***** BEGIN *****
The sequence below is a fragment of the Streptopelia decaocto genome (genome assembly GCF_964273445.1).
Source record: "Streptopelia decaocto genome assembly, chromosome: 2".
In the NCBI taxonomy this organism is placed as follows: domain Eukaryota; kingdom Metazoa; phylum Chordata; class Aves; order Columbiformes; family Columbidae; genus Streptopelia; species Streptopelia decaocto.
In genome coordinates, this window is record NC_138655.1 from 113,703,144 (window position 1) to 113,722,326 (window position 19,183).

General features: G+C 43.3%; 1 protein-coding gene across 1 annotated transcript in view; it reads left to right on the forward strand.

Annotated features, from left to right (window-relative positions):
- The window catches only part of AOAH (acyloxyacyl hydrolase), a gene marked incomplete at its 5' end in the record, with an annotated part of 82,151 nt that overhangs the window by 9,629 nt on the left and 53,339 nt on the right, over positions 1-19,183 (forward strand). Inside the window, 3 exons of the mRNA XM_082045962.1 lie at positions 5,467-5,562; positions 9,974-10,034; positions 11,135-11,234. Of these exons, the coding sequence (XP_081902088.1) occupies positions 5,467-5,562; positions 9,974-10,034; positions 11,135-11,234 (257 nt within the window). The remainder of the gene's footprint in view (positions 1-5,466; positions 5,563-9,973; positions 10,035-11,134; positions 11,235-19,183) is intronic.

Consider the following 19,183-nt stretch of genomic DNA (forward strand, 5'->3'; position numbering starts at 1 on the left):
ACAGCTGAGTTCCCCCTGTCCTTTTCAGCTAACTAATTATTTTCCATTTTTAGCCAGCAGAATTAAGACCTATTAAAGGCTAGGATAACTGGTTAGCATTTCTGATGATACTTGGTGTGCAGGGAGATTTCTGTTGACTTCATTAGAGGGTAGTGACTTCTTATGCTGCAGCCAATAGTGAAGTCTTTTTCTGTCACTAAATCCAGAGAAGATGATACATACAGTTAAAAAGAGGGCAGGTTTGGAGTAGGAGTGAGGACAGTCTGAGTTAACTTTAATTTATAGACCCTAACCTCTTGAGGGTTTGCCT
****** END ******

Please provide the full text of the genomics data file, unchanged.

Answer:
The sequence below is a fragment of the Streptopelia decaocto genome (genome assembly GCF_964273445.1).
Source record: "Streptopelia decaocto genome assembly, chromosome: 2".
In the NCBI taxonomy this organism is placed as follows: domain Eukaryota; kingdom Metazoa; phylum Chordata; class Aves; order Columbiformes; family Columbidae; genus Streptopelia; species Streptopelia decaocto.
In genome coordinates, this window is record NC_138655.1 from 113,703,144 (window position 1) to 113,722,326 (window position 19,183).

General features: G+C 43.3%; 1 protein-coding gene across 1 annotated transcript in view; it reads left to right on the forward strand.

Annotated features, from left to right (window-relative positions):
- The window catches only part of AOAH (acyloxyacyl hydrolase), a gene marked incomplete at its 5' end in the record, with an annotated part of 82,151 nt that overhangs the window by 9,629 nt on the left and 53,339 nt on the right, over positions 1-19,183 (forward strand). Inside the window, 3 exons of the mRNA XM_082045962.1 lie at positions 5,467-5,562; positions 9,974-10,034; positions 11,135-11,234. Of these exons, the coding sequence (XP_081902088.1) occupies positions 5,467-5,562; positions 9,974-10,034; positions 11,135-11,234 (257 nt within the window). The remainder of the gene's footprint in view (positions 1-5,466; positions 5,563-9,973; positions 10,035-11,134; positions 11,235-19,183) is intronic.

Consider the following 19,183-nt stretch of genomic DNA (forward strand, 5'->3'; position numbering starts at 1 on the left):
ACAGCTGAGTTCCCCCTGTCCTTTTCAGCTAACTAATTATTTTCCATTTTTAGCCAGCAGAATTAAGACCTATTAAAGGCTAGGATAACTGGTTAGCATTTCTGATGATACTTGGTGTGCAGGGAGATTTCTGTTGACTTCATTAGAGGGTAGTGACTTCTTATGCTGCAGCCAATAGTGAAGTCTTTTTCTGTCACTAAATCCAGAGAAGATGATACATACAGTTAAAAAGAGGGCAGGTTTGGAGTAGGAGTGAGGACAGTCTGAGTTAACTTTAATTTATAGACCCTAACCTCTTGAGGGTTTGCCT